2004 - 2012 Volvo S40 Saloon Review
Sharply styled inside and out Volvo's usual virtues of safety and simplicity remain core to the S40's appeal.
Like its C30 relation the S40 was developed by Volvo when the company was under Ford's ownership. Underneath it's related to Ford's Focus, which means it's among the smaller saloons out there. Sharply styled inside and out Volvo's usual virtues of safety and simplicity remain core to its appeal. Introduced in late 2004 the long production run means plenty of choice on the used market, for almost every budget.
With a production run spanning eight years the S40 has been offered with a wide range of engine choices. Most common are the smaller four-cylinder petrol and turbodiesel options, but Volvo also offered the S40 with five-cylinder units in higher performance derivatives - including the range-topping T5 that featured a turbocharged 2.4-litre petrol engine driving all four wheels. It's quick - and rare - though find one and it won't be cheap to run.
Best options then are the 1.8-litre petrol (latterly a 1.6-litre) or the 1.6- or 2.0-litre turbodiesels. The latter - in particular the 1.6d with 109hp - are the most readily available in newer used examples, with more petrol models available in earlier years. Running costs on the diesels are the most palatable, with the 109hp 1.6d offering an official combined consumption figure of 4.9 litres/100km and the 2.0d 5.6 litres/100km.
All drive with surprising verve thanks to some Ford DNA in the chassis, the S40 an enjoyable car even in its least powerful guises. The suspension offers good bump suppression and fine control, while the steering is pleasingly sharp. The trade-off is space, the S40 being small compared to a Toyota Avensis or Ford Mondeo, with a tight rear passenger compartment and a small boot.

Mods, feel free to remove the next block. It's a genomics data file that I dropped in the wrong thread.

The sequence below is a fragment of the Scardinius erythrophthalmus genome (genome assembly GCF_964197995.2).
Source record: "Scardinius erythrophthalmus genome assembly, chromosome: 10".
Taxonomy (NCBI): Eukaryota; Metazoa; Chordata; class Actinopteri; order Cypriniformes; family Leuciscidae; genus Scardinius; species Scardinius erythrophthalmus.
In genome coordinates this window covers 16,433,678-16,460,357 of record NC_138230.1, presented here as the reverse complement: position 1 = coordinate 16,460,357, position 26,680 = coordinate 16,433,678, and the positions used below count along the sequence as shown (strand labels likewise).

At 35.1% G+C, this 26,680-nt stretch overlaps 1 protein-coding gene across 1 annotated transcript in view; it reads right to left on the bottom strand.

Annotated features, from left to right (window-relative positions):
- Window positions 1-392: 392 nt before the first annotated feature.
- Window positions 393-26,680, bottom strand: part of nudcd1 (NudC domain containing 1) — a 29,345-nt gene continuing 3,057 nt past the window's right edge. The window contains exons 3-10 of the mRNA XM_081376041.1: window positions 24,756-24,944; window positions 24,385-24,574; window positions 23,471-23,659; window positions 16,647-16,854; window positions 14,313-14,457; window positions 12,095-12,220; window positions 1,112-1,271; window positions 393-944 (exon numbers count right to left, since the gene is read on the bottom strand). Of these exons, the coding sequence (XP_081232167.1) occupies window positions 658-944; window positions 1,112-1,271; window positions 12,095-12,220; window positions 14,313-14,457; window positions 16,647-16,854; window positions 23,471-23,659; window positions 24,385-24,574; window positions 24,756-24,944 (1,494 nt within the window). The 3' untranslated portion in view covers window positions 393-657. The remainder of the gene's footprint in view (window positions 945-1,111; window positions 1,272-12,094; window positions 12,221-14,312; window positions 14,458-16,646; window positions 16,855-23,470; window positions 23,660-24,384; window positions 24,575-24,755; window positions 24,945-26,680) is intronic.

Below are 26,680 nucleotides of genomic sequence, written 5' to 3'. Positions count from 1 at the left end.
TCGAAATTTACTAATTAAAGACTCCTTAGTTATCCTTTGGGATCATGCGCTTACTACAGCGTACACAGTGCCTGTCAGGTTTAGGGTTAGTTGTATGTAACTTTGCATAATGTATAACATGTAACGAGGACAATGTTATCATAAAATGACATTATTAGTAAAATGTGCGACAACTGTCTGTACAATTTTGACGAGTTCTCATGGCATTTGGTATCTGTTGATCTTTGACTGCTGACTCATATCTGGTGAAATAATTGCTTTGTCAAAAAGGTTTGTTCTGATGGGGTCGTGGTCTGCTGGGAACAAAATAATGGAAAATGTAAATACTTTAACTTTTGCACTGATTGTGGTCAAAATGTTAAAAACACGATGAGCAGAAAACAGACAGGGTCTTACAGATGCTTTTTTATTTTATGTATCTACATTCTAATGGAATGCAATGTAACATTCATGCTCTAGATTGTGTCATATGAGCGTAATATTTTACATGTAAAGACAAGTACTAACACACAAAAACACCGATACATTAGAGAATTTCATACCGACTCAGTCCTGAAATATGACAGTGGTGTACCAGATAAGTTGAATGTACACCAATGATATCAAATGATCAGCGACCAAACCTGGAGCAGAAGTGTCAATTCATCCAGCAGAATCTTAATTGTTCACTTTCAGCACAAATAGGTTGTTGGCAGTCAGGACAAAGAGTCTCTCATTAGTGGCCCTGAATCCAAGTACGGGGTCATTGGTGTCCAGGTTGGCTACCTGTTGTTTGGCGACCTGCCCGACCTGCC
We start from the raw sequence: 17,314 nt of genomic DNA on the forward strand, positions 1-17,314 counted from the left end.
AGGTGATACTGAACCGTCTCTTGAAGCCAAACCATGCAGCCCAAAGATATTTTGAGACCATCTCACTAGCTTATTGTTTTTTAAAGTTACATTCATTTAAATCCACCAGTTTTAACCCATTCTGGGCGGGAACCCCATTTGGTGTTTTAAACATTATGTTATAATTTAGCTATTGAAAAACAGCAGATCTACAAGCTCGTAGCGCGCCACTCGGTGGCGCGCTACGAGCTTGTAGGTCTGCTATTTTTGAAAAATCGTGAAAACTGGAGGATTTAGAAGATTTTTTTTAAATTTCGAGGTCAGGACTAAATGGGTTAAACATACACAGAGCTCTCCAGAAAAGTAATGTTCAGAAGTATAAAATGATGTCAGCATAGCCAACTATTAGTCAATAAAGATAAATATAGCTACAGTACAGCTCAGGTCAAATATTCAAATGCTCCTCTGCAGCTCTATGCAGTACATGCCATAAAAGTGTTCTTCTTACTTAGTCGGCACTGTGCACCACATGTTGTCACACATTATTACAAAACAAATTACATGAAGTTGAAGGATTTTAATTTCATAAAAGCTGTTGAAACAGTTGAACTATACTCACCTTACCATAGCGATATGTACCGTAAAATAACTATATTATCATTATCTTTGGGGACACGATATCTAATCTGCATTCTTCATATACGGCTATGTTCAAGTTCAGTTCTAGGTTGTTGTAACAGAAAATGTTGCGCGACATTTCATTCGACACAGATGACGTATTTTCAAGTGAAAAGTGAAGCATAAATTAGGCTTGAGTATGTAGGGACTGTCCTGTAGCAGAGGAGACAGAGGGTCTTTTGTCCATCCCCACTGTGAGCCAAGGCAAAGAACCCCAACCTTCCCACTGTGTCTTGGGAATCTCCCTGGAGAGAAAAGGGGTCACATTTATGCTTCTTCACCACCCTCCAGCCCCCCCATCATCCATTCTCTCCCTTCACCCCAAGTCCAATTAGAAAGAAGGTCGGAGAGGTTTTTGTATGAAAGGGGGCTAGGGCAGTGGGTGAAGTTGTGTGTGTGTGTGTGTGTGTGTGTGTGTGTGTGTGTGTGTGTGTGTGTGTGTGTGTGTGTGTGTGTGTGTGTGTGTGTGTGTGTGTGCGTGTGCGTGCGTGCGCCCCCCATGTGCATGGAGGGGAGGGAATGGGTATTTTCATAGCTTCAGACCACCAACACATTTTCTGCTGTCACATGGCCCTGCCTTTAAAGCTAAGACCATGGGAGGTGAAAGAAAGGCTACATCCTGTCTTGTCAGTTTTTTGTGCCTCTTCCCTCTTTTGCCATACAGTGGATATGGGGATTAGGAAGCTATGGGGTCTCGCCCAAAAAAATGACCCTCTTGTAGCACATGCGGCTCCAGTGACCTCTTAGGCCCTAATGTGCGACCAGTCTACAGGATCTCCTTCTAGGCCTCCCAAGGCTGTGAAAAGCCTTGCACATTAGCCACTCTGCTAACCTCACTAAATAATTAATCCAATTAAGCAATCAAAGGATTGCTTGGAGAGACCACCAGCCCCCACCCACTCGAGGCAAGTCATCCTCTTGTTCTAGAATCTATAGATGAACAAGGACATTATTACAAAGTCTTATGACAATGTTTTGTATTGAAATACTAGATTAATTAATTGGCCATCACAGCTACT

That's particularly true inside, Volvo's simple, yet stylish interior detailing - including the cool 'floating' centre console - making the S40 feel more special than its mainstream rivals. Trim levels follow Volvo's usual S, SE, Luxury and Sport choices, with the economy-special DRIVe also available on the newest cars.
It's impossible to ignore the 1.6d model with the S40, not least as it makes up the majority of choice in the used marketplace. It's actually preferable to the 2.0-litre five-cylinder turbodiesel, as, while it delivers more performance, it's not as refined as its four-cylinder relation. What you lose in performance you make up for at the pumps, too, the 1.6d sipping fuel at a rate that's friendly to your bank balance.
Engines: 1,560cc four-cylinder petrol
Maximum speed: 190km/h
0-100km/h: 12.0 seconds
Fuel consumption: 4.9 litres/100km
Euro NCAP: * * * * *
• Fine looks
• Surprisingly enjoyable to drive
• Economical diesel
• Space is tight
• 1.6d isn't very quick
• Lack of refinement
A stylish, if compact, saloon for those not so worried about space and more concerned about good looks and quality. Enjoyable to drive, yet retaining Volvo's traditional focus on safety, the S40 is an interesting, more prestigious choice than the mainstream rivals it competed against when it was new. The small diesel engine provides pocket-friendly running costs and all trim levels come decently specified, too.